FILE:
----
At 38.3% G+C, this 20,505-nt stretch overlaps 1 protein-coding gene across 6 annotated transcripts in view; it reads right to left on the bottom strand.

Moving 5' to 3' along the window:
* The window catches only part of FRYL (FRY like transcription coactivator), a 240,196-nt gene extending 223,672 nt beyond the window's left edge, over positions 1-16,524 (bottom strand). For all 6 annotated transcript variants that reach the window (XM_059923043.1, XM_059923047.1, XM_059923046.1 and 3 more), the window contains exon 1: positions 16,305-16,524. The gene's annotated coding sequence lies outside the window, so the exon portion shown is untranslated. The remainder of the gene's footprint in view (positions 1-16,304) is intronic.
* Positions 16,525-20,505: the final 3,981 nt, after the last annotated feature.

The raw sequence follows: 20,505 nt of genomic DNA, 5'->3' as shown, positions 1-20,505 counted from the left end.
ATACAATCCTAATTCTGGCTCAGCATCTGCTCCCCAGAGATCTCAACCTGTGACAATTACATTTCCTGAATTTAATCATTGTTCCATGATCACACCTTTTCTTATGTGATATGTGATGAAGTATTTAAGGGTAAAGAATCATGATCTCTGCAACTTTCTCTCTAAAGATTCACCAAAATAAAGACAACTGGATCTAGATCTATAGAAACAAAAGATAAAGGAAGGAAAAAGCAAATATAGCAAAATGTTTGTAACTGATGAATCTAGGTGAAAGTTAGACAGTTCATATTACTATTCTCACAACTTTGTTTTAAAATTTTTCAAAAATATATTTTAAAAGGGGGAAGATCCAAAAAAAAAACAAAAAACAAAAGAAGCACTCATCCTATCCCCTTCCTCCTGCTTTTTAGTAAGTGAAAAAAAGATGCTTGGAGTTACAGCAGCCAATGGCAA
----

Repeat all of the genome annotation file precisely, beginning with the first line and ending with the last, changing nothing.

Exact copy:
At 38.3% G+C, this 20,505-nt stretch overlaps 1 protein-coding gene across 6 annotated transcripts in view; it reads right to left on the bottom strand.

Moving 5' to 3' along the window:
* The window catches only part of FRYL (FRY like transcription coactivator), a 240,196-nt gene extending 223,672 nt beyond the window's left edge, over positions 1-16,524 (bottom strand). For all 6 annotated transcript variants that reach the window (XM_059923043.1, XM_059923047.1, XM_059923046.1 and 3 more), the window contains exon 1: positions 16,305-16,524. The gene's annotated coding sequence lies outside the window, so the exon portion shown is untranslated. The remainder of the gene's footprint in view (positions 1-16,304) is intronic.
* Positions 16,525-20,505: the final 3,981 nt, after the last annotated feature.

The raw sequence follows: 20,505 nt of genomic DNA, 5'->3' as shown, positions 1-20,505 counted from the left end.
ATACAATCCTAATTCTGGCTCAGCATCTGCTCCCCAGAGATCTCAACCTGTGACAATTACATTTCCTGAATTTAATCATTGTTCCATGATCACACCTTTTCTTATGTGATATGTGATGAAGTATTTAAGGGTAAAGAATCATGATCTCTGCAACTTTCTCTCTAAAGATTCACCAAAATAAAGACAACTGGATCTAGATCTATAGAAACAAAAGATAAAGGAAGGAAAAAGCAAATATAGCAAAATGTTTGTAACTGATGAATCTAGGTGAAAGTTAGACAGTTCATATTACTATTCTCACAACTTTGTTTTAAAATTTTTCAAAAATATATTTTAAAAGGGGGAAGATCCAAAAAAAAAACAAAAAACAAAAGAAGCACTCATCCTATCCCCTTCCTCCTGCTTTTTAGTAAGTGAAAAAAAGATGCTTGGAGTTACAGCAGCCAATGGCAA